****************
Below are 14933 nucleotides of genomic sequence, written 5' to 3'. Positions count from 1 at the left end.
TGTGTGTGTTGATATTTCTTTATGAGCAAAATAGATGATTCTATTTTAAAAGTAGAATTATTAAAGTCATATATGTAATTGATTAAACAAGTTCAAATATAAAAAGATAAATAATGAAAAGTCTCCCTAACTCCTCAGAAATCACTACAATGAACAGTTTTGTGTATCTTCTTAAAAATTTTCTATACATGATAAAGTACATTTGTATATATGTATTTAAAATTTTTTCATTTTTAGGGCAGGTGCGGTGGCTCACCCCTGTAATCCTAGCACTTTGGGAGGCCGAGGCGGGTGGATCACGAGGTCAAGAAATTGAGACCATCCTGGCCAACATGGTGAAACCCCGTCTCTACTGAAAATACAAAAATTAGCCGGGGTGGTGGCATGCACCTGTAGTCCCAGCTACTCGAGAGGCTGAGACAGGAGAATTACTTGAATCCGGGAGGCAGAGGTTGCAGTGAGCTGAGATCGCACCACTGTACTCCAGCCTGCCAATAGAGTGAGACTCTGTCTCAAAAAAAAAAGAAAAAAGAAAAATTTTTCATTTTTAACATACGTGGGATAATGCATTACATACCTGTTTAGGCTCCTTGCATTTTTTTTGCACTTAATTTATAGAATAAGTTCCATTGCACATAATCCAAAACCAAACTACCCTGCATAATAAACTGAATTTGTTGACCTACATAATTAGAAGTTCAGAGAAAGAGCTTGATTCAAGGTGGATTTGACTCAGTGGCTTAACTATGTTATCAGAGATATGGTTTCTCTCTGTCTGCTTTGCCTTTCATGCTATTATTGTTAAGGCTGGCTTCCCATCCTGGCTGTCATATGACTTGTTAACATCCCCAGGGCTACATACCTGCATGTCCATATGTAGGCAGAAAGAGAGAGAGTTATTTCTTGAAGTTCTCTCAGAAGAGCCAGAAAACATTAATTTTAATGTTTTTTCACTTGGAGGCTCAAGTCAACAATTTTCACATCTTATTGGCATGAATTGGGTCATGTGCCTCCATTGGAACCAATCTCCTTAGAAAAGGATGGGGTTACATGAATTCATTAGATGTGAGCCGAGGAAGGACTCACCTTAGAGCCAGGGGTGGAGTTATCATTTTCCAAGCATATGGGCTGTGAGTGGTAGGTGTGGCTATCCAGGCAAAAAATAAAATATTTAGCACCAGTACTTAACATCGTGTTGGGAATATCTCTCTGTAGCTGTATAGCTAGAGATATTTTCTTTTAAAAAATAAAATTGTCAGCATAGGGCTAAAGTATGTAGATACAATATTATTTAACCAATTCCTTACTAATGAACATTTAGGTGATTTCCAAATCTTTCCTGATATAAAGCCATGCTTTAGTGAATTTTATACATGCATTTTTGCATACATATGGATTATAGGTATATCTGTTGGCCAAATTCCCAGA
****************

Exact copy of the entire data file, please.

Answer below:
Below are 14933 nucleotides of genomic sequence, written 5' to 3'. Positions count from 1 at the left end.
TGTGTGTGTTGATATTTCTTTATGAGCAAAATAGATGATTCTATTTTAAAAGTAGAATTATTAAAGTCATATATGTAATTGATTAAACAAGTTCAAATATAAAAAGATAAATAATGAAAAGTCTCCCTAACTCCTCAGAAATCACTACAATGAACAGTTTTGTGTATCTTCTTAAAAATTTTCTATACATGATAAAGTACATTTGTATATATGTATTTAAAATTTTTTCATTTTTAGGGCAGGTGCGGTGGCTCACCCCTGTAATCCTAGCACTTTGGGAGGCCGAGGCGGGTGGATCACGAGGTCAAGAAATTGAGACCATCCTGGCCAACATGGTGAAACCCCGTCTCTACTGAAAATACAAAAATTAGCCGGGGTGGTGGCATGCACCTGTAGTCCCAGCTACTCGAGAGGCTGAGACAGGAGAATTACTTGAATCCGGGAGGCAGAGGTTGCAGTGAGCTGAGATCGCACCACTGTACTCCAGCCTGCCAATAGAGTGAGACTCTGTCTCAAAAAAAAAAGAAAAAAGAAAAATTTTTCATTTTTAACATACGTGGGATAATGCATTACATACCTGTTTAGGCTCCTTGCATTTTTTTTGCACTTAATTTATAGAATAAGTTCCATTGCACATAATCCAAAACCAAACTACCCTGCATAATAAACTGAATTTGTTGACCTACATAATTAGAAGTTCAGAGAAAGAGCTTGATTCAAGGTGGATTTGACTCAGTGGCTTAACTATGTTATCAGAGATATGGTTTCTCTCTGTCTGCTTTGCCTTTCATGCTATTATTGTTAAGGCTGGCTTCCCATCCTGGCTGTCATATGACTTGTTAACATCCCCAGGGCTACATACCTGCATGTCCATATGTAGGCAGAAAGAGAGAGAGTTATTTCTTGAAGTTCTCTCAGAAGAGCCAGAAAACATTAATTTTAATGTTTTTTCACTTGGAGGCTCAAGTCAACAATTTTCACATCTTATTGGCATGAATTGGGTCATGTGCCTCCATTGGAACCAATCTCCTTAGAAAAGGATGGGGTTACATGAATTCATTAGATGTGAGCCGAGGAAGGACTCACCTTAGAGCCAGGGGTGGAGTTATCATTTTCCAAGCATATGGGCTGTGAGTGGTAGGTGTGGCTATCCAGGCAAAAAATAAAATATTTAGCACCAGTACTTAACATCGTGTTGGGAATATCTCTCTGTAGCTGTATAGCTAGAGATATTTTCTTTTAAAAAATAAAATTGTCAGCATAGGGCTAAAGTATGTAGATACAATATTATTTAACCAATTCCTTACTAATGAACATTTAGGTGATTTCCAAATCTTTCCTGATATAAAGCCATGCTTTAGTGAATTTTATACATGCATTTTTGCATACATATGGATTATAGGTATATCTGTTGGCCAAATTCCCAGA